In the preferred embodiment of converter apparatus 10, controller 40 varies the timing of drive signals D1 and D2, as will be described later herein in connection with FIG. 4. Drive signal D1 controls operation of synchronous rectifier SR1; drive signal D2 controls operation of synchronous rectifier SR2. An output line 44 from controller 40 provides a signal to a measuring unit 46. The signal provided via output line 44 is affected by the parameter sensed at output 38 and delivered to controller 40 via sense line 36. Measuring unit 46 provides an indication of the signal delivered via output line 44 to control/adjust section 42 of controller 44 via a signal line 48. Preferably the signal provided via output line 44 to measuring unit 46 is applied to a drive line 50 substantially without modification. The signal provided on drive line 50 is drive signal D0. Drive signal D0 is employed to drive FET Q1 and establishes the duty cycle D of converter 10. Thus, converter apparatus 10 is configured to measure an output parameter at an output 38, employ the measured output parameter in establishing a drive signal D0 to fix the measured output parameter at a desired value, and in deriving additional drive signals D1, D2 for operating synchronous rectifiers SR1, SR2. Further, duty cycle D (duty cycle D is established by drive signal D0) is measured by measuring unit 46, and information relating to duty cycle D is provided to control/adjust section 42 of controller 40 to adjust drive signals D1, D2 to appropriately to urge converter apparatus 10 toward high power efficiency operation. Operation of converter apparatus 10 to achieve high power conversion efficiency will be discussed in greater detail in connection with FIGS. 2-5.

FIG. 2 is a schematic graphic representation of a relationship between duty cycle and a parameter in a conversion device. In FIG. 2, an adjustable parameter P is plotted on a horizontal axis 62 of a graph 60. Duty cycle D of a converter apparatus, such as converter apparatus 10 (FIG. 1) is plotted on a vertical axis 64 of graph 60. A curve 66 graphically depicts the relationship between duty cycle D and adjustable parameter P of a converter apparatus. Curve 66 is representative of duty cycle-parameter relationships for several types of converter apparatuses. Other converter apparatuses may exhibit a somewhat different duty cycleparameter relationship, with the curved relationship bowing upwards. The important aspect common to such curves investigated by the inventor relating to duty cycle-to-parameter relationships is that each curve exhibits an observable and detectable extremum—a maximum or a minimum. It is the extremum, as at point 68 of curve 66, that is sought in practicing the method and operating the apparatus of the present invention. The precise shape of curve 66 is generally not known a priori for a particular converter apparatus; its values may be determined by trial and error.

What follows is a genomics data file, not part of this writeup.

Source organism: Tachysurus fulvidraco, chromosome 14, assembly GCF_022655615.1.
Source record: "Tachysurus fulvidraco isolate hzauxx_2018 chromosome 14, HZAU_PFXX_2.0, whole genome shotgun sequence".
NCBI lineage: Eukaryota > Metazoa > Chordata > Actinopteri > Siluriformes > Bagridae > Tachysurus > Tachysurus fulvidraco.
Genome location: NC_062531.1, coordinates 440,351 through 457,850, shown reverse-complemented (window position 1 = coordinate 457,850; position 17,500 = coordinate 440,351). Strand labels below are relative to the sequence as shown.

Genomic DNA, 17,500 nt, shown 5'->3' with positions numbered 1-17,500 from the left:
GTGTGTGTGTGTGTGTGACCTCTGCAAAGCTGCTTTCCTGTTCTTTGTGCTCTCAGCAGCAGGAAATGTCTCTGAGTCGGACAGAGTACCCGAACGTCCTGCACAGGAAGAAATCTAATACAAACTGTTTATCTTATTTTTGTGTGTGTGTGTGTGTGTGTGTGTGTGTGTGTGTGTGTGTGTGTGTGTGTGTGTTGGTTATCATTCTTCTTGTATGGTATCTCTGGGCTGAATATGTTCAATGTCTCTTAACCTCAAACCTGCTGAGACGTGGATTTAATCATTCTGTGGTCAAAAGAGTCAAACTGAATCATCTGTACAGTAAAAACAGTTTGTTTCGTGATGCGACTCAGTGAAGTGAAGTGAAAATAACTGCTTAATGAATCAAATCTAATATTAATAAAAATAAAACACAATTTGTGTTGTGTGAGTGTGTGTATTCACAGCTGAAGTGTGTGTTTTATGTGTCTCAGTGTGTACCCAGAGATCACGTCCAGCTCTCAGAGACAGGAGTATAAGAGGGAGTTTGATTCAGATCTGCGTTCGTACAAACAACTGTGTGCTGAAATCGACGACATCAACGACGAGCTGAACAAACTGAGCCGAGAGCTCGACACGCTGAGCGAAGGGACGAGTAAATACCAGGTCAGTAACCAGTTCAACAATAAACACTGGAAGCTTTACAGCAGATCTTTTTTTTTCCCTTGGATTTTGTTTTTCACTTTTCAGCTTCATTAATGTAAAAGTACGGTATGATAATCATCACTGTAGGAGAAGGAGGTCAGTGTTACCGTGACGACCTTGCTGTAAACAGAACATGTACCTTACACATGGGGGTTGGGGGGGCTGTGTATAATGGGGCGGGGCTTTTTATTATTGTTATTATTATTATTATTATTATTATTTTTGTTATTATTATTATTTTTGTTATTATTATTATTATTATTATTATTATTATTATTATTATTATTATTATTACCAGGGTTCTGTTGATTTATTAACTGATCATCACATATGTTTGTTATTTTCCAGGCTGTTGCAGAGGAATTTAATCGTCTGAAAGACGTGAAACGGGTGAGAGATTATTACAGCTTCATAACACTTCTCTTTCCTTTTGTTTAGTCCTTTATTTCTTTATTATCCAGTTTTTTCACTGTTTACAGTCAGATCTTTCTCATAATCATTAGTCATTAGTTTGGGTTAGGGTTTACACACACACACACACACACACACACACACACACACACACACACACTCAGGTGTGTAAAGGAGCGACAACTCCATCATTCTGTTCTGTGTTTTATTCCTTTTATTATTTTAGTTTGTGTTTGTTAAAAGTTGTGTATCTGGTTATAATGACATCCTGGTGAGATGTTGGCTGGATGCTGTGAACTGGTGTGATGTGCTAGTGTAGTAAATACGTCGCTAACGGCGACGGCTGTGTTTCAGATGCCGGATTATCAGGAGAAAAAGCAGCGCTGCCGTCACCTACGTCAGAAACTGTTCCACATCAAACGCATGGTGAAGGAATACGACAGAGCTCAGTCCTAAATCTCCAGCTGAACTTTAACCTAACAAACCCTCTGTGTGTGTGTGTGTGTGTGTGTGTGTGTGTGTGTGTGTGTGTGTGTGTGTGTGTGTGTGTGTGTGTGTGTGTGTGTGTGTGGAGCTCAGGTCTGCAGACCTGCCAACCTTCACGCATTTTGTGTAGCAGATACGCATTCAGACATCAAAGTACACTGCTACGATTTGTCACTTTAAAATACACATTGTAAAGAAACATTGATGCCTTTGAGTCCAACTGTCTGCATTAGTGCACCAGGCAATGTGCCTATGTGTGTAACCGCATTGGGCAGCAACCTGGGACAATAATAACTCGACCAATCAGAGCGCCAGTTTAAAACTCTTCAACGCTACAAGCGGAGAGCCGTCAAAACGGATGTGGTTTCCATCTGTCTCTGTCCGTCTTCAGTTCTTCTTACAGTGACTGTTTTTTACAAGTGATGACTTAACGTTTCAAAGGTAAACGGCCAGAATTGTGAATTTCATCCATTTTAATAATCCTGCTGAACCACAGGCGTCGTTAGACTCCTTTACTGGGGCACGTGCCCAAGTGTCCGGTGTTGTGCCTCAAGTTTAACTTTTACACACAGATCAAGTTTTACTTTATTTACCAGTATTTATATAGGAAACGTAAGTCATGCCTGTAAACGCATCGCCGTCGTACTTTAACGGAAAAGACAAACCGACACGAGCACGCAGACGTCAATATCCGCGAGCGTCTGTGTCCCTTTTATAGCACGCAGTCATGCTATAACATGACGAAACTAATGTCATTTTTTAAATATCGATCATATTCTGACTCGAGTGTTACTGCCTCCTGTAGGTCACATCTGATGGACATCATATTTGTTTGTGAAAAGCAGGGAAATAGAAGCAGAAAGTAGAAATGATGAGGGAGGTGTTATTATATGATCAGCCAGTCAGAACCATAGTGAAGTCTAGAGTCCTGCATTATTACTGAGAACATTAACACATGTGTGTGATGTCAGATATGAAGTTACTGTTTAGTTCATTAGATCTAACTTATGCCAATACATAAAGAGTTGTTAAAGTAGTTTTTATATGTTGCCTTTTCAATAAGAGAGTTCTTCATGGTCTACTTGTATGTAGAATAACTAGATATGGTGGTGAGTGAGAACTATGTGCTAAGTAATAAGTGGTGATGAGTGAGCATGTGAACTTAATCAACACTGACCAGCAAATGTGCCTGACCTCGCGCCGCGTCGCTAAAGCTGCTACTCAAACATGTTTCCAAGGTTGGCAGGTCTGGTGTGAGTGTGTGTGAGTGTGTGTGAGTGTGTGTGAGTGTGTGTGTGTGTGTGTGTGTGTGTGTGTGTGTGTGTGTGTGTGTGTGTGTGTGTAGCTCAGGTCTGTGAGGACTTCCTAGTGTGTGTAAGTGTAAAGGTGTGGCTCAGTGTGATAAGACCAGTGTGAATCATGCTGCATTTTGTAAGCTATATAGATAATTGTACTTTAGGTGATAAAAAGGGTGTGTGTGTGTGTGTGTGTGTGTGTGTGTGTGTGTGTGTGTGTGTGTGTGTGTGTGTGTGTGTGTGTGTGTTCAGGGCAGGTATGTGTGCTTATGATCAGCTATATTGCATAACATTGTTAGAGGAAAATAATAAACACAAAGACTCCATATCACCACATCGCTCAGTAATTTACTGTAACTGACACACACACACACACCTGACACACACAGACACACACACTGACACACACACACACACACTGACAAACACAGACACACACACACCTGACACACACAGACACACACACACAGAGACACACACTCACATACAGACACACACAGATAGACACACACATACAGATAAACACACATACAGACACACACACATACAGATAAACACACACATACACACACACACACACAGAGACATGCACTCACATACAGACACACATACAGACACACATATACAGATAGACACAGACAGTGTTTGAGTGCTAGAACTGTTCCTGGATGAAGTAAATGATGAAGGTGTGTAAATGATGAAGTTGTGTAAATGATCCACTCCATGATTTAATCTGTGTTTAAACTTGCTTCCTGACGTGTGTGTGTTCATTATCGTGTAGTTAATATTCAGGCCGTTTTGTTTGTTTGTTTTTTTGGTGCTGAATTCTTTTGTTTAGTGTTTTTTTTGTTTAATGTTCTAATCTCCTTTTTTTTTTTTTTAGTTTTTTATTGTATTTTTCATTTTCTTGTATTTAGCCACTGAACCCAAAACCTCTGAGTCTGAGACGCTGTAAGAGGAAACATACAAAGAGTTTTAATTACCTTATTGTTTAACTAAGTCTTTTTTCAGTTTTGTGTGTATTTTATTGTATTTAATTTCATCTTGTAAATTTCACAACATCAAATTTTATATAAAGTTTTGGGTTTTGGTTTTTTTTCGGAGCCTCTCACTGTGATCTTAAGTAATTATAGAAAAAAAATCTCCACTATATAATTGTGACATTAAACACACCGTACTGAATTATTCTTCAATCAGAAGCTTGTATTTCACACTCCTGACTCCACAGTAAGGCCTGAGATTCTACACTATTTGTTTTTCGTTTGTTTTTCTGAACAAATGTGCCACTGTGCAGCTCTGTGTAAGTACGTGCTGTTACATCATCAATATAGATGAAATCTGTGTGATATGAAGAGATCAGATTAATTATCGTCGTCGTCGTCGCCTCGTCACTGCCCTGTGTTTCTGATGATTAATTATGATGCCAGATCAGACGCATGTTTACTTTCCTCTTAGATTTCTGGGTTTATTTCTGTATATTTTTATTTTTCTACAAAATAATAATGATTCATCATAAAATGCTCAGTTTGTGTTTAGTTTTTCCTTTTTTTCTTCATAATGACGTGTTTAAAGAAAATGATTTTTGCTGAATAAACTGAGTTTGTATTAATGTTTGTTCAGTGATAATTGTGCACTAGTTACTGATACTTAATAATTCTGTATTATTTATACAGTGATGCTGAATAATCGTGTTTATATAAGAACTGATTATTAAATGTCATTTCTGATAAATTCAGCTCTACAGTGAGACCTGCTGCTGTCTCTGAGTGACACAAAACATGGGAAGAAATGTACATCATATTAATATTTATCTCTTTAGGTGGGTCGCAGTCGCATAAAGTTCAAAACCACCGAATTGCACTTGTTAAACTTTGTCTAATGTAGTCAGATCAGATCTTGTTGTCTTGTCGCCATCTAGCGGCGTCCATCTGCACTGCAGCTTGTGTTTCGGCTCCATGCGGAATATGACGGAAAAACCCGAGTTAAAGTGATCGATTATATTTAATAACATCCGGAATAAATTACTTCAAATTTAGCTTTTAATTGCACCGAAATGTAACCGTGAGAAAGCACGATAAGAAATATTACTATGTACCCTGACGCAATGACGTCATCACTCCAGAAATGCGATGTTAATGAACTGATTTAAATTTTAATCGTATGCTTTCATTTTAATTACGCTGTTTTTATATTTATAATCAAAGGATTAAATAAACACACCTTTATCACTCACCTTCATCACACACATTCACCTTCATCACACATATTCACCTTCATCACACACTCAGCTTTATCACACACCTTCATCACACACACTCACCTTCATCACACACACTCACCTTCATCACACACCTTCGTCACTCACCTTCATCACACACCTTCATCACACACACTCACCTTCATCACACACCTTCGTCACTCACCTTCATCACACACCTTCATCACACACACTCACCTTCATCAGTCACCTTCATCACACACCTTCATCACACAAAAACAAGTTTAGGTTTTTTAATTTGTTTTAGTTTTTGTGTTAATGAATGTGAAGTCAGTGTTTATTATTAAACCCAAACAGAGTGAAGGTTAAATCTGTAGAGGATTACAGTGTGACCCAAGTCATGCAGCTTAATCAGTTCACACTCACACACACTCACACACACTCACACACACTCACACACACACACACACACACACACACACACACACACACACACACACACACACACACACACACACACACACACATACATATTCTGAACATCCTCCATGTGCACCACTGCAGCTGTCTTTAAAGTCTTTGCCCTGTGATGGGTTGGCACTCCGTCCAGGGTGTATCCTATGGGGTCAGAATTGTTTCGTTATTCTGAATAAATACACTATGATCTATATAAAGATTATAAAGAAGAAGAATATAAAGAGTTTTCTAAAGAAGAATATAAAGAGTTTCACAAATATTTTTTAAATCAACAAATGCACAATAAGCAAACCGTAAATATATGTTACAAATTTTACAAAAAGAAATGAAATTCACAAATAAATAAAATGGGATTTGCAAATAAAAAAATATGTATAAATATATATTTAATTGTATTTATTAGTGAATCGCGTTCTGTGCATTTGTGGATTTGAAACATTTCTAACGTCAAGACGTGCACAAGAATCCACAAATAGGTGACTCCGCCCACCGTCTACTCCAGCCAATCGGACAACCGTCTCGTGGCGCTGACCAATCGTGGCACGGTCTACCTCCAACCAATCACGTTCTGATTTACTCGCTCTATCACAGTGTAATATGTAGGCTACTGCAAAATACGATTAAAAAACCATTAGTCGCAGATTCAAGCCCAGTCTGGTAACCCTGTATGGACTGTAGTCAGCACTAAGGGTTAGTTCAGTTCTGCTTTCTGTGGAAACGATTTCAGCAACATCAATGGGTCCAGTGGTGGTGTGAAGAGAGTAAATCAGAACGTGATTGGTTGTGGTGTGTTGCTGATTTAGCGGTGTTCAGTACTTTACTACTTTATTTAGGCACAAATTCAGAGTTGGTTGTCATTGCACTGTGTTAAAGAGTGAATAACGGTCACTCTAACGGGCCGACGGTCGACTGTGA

By way of example, one may select an initial value PINIT for measured parameter P. As indicated in FIG. 2, a value of PINIT for parameter P gives one an initial value of duty cycle D, DINIT. Next one may select a value of PB for parameter P. A value PB for parameter P yields a duty cycle D having a value DB. Value DB for duty cycle D is higher than value DINIT, associated with initial value PINIT of parameter P, for the example shown. An operator skilled in the pertinent art knows whether duty cycle D exhibits an extremum at a minimum value (as in FIG. 2, for example) or exhibits an extremum at a maximum value(not shown). Thus, in the case illustrated in FIG. 2, where duty cycle D is known to exhibit an extremum at a minimum value, on observing that duty cycle value DB is greater than duty cycle value DINIT, where the value of DB is close to the value of DINIT, an operator may conclude that parameter P should be adjusted in a direction opposite to the first adjustment in order to more closely approach maximizing duty cycle D. Accordingly, a new trial value PA is selected for parameter P. Parameter value PA yields a value of DA for duty cycle D. Value DA is lower than both previous values selected for parameter P (i.e., values PINIT, PB). A knowledgeable operator thus may confidently conclude that the optimum value DOPT for duty cycle D is related with a value for parameter P somewhere between values PA and PINIT . Optimum value DOPT for duty cycle D may be stepwise approached in a manner well known for seeking to maximize a resulting value (such as duty cycle D) by searchingly varying an input value or values (such as adjustable parameter P), for example by fitting a parabolic curve to three trial points. In an operational environment, a converter apparatus may never reach and settle on an optimal value for duty cycle, but may iteratively approach such an optimal value throughout operations. Such continued operation at or about an optimal value for duty cycle results in overall improvement in conversion efficiency compared with operating with no dynamic adjustment relating to optimization.